As some of you know, I began my professional life as a Catholic priest. I must confess that I was a pulpit thumper, not about sin, but about social injustice (which I considered to be sin)

Here is a pulpit thumper, tongue-in-cheek, sermon on point of view:

preacher           Friends, I want to talk to you today about a sin that cries to the heavens for vengeance.

A writer sits at her computer.  She struggles with getting her characters across.  She is SORELY tempted to give more than one character a point of view in a scene.  The devil waves the alternative in front of her, promising all manner of wonderful characterization if only she will give in on this rule.  It looks so easy, just switching between characters.  “Besides,” the devil says, “they do it all the time in romance novels.”

Damnation awaits the writer.  Read the holy books. Ansen Dibell in her treatise on PLOT published by Writer’s Digest Press, says, Chapter 3, Verse 40, “Never, never, NEVER, shift viewpoint in the middle of a scene.”

Oh, I know the devil will make it look easy.  You just have to report that a minor character is sad or happy for some reason.  Or the devil will come along and slip in such expressions as “David heard the doorbell ring,” when you’re in Susan’s head.  Beware.

Or a minor character will suddenly know something.  “Fred guessed it was Sam at the door.”  This is a most pernicious error.  You must stay in the mind of the point of view character.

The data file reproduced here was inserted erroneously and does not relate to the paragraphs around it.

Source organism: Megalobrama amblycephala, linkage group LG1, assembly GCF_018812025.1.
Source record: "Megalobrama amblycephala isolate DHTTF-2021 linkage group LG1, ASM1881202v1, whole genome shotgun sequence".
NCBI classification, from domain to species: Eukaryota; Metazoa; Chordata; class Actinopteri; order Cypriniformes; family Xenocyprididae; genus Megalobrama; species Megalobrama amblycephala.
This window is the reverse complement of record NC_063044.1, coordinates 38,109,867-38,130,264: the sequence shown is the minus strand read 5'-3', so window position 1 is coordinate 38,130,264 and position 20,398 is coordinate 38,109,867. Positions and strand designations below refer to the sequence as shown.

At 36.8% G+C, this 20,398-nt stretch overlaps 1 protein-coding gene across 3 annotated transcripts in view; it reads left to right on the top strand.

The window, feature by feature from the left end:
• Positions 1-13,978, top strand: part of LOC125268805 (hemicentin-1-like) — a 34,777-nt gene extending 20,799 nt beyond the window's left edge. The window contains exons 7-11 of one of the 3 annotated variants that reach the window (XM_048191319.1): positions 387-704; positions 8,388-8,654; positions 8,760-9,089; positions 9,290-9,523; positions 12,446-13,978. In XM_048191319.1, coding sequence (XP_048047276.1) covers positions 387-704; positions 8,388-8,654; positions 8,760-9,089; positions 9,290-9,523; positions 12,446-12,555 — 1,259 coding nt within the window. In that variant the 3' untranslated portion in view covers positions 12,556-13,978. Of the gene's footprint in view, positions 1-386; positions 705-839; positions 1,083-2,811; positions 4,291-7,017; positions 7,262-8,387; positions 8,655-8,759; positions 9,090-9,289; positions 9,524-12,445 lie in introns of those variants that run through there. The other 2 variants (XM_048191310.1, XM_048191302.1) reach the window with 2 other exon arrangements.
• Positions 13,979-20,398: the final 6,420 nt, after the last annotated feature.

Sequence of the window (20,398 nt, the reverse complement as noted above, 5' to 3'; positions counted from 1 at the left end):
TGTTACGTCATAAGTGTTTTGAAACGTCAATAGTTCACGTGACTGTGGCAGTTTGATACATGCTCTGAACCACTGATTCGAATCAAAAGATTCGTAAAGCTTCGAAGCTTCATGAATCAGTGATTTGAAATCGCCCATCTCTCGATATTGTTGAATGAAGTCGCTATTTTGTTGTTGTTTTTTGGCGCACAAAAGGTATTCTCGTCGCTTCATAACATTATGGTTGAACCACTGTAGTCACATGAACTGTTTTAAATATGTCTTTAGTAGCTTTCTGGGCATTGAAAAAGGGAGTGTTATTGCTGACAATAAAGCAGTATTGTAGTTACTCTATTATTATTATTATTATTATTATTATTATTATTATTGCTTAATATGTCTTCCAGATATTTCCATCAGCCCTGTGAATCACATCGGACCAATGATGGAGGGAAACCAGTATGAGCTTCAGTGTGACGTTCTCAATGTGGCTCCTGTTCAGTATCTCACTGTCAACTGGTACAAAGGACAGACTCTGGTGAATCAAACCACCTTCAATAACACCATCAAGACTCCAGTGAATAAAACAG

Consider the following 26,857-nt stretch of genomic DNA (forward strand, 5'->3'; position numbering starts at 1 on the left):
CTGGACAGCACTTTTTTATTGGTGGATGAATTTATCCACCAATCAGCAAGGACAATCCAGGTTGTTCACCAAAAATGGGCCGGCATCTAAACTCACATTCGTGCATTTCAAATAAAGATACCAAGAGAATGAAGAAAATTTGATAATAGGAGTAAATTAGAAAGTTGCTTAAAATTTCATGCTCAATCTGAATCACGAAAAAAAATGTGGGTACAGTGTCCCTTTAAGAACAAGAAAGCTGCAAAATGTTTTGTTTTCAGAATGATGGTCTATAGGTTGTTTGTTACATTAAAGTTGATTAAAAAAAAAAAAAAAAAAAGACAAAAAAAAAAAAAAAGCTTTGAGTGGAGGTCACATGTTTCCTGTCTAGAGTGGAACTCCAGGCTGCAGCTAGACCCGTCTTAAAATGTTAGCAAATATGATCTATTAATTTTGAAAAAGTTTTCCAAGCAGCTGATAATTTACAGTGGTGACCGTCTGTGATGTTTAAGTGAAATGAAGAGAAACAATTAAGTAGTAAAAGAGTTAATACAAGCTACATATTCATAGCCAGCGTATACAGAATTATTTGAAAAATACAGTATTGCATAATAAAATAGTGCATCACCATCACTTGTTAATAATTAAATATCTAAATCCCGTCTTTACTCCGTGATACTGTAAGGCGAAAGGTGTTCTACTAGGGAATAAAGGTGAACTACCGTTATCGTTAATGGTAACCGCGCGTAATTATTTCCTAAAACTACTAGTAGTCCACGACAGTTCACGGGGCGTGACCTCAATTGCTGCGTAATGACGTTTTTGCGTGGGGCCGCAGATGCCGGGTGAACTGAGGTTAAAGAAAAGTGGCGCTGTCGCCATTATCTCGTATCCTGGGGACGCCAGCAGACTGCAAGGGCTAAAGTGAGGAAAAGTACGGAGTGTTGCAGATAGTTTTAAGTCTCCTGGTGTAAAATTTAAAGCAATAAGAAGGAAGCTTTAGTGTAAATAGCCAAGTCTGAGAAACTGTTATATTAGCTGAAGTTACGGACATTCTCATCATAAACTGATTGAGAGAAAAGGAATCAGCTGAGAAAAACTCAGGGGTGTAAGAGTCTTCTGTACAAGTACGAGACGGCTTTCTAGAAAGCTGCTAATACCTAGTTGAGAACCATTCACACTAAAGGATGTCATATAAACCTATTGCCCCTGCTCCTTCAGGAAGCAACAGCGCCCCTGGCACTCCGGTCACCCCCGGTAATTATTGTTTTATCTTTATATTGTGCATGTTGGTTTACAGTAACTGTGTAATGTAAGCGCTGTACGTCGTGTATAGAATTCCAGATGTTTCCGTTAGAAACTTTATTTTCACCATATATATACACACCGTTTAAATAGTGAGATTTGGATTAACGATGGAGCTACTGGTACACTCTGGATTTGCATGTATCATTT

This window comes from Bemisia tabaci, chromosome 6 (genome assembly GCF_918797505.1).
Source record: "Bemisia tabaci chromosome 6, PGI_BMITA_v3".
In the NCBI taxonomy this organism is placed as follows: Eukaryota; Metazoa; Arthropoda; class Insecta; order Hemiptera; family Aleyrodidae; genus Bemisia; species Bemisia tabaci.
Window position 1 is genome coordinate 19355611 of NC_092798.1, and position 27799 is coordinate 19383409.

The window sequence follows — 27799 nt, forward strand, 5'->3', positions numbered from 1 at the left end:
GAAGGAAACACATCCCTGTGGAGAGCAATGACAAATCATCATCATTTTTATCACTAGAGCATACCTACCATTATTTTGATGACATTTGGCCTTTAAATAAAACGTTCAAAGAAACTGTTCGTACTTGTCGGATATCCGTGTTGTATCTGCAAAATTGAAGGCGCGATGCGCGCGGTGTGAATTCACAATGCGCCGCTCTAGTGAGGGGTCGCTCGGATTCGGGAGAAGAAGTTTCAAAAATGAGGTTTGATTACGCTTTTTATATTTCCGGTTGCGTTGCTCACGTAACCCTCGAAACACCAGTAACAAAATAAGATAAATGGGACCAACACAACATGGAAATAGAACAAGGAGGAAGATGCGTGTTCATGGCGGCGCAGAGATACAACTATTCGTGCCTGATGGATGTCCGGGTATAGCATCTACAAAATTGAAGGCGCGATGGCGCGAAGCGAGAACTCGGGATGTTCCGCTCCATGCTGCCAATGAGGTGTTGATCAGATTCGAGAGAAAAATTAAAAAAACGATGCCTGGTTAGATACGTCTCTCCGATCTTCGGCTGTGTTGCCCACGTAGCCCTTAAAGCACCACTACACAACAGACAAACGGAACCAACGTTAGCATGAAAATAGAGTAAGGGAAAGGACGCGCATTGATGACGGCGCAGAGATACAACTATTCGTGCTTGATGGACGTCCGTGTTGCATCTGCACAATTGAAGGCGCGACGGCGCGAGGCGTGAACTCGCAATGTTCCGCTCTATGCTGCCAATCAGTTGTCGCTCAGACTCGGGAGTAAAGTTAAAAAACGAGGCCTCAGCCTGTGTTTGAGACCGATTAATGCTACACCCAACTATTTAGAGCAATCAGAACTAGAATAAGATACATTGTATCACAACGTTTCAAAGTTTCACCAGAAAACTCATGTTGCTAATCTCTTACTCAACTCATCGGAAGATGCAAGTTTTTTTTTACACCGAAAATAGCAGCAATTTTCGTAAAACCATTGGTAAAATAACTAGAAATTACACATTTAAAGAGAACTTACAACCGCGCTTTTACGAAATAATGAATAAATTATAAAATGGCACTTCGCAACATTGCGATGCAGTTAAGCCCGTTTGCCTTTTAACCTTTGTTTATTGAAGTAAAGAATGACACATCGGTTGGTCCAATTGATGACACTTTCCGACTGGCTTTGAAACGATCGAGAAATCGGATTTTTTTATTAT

The writer who switches viewpoint is hell-bound.  He or she cares not for the reader.  Imagine the poor reader being bounced around like a Ping-Pong ball, now in one head, the next minute in another.  This sin cries to the heavens for retribution.

Lift your eyes up!  Concentrate on the rule:  One point of view in a scene.  This is the way to salvation.  Now say it — yes all of you say it.  Are you going to give up your evil ways?   In a single scene how many viewpoints can you have? One! That’s right, you people are saved!

Now place one hand on the manuscript that’s sorely afflicted with multiple points of view.  And place your other hand on this text.  Pray that the message will flow from my words into your manuscript.  Yes!  Yes!  I see by your faces you’ve been saved.

But wait, friends.  This pernicious error of multiple viewpoints is spreading.  The young are at risk.  You can help stamp out pernicious viewpoint changes.  Send a check or money order.  Or use Master Charge to further this effort.  Our operators are standing by.  Remember:  THOU SHALT NOT CHANGE VIEWPOINT UNTIL THE SCENE IS OVER.

(Do you agree? Or do you slam you hymnal and walk out of church? You know lots of authors who switch point of view all over the place.)




  1. It’s a funny thing about viewpoint. I always remember being completely amazed when I first read Dune and the author jumped into and out of people’s heads at will inside every scene. I was used to the discipline you speak of and found it really disconcerting. However, as you know, Dune became a raging bestseller. Herbert (is it Herbert?) just had such a great storyline that nothing could overcome it. I guess there’s always an exception to every rule, and nothing can be more than 95% true..Best wishes, Dani

    • Thanks, Dani. Another factor is how well the author shifts POV. If I focus on Susan, while I’m in David’s POV, I can shift effortlessly into Susan’s POV.
      Yes, it can be done, but I don’t do it. I think there is a danger of reader ping-pong

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